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    1. Good! Glad I'm not the only one having to sift through these types of scenarios. Good luck! I look forward to reading that blog post. :)

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  2. Wow! that looks like it's going in the right direction. How big was Licking County. Are records available to pin-point the proximity of the Geigers and John Beard to the Thomas Kirk land? I'm currently working on a similar scenario - same surname, same townland, people in common - but a recently found 'supposed' 4th cousin is not a match :-(

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    1. Licking County grew pretty quickly, but in 1810 its population was just over 3800. The earliest map I have of the county - labeling property owners - is after Thomas' 1846 death. I'm on the search for an earlier version and wishing the land records would be digitized, so I could quickly pinpoint everyone's proximity to each other.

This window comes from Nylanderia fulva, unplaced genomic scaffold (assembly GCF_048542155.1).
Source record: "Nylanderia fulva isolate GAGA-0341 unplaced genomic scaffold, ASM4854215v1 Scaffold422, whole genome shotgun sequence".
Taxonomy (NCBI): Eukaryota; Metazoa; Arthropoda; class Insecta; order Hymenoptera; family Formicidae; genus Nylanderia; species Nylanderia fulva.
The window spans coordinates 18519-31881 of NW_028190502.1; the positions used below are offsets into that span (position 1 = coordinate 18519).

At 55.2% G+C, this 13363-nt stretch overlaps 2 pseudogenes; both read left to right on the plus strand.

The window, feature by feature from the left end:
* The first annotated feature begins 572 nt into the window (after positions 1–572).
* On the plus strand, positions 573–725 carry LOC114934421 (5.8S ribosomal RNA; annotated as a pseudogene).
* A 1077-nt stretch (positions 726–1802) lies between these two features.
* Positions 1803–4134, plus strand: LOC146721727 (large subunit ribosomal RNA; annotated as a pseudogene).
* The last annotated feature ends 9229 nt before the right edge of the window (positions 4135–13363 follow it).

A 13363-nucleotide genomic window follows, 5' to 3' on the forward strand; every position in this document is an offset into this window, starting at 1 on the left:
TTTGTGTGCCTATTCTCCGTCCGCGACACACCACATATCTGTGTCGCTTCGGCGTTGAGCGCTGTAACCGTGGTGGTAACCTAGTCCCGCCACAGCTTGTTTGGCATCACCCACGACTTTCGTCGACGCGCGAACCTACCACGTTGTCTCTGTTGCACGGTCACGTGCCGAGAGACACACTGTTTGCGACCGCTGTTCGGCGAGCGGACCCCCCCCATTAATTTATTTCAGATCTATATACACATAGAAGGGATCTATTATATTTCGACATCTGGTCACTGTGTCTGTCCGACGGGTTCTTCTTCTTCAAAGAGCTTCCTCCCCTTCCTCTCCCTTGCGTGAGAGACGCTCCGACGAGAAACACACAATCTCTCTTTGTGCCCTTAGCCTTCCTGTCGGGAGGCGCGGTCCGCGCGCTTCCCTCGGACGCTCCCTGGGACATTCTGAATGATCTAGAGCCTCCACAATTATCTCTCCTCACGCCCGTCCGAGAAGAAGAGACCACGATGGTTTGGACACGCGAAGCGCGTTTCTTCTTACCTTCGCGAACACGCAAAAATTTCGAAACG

Autosomal DNA is so finicky with its recombination and random inheritance. Here's hoping you locate a cousin who did get the genetic material you're hoping to find and help corroborate your other evidence.

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  3. My guess off hand would be that John Beard is either the brother-in-law or father-in-law of Thomas and Mary

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    1. There are researchers who speculate that John Beard's wife Margaret Kirk was a sister to my Thomas. However, I've always paused over her age (purportedly born in 1758) vs Thomas' (born in 1778). It made me wonder if Margaret was more likely an aunt to Thomas.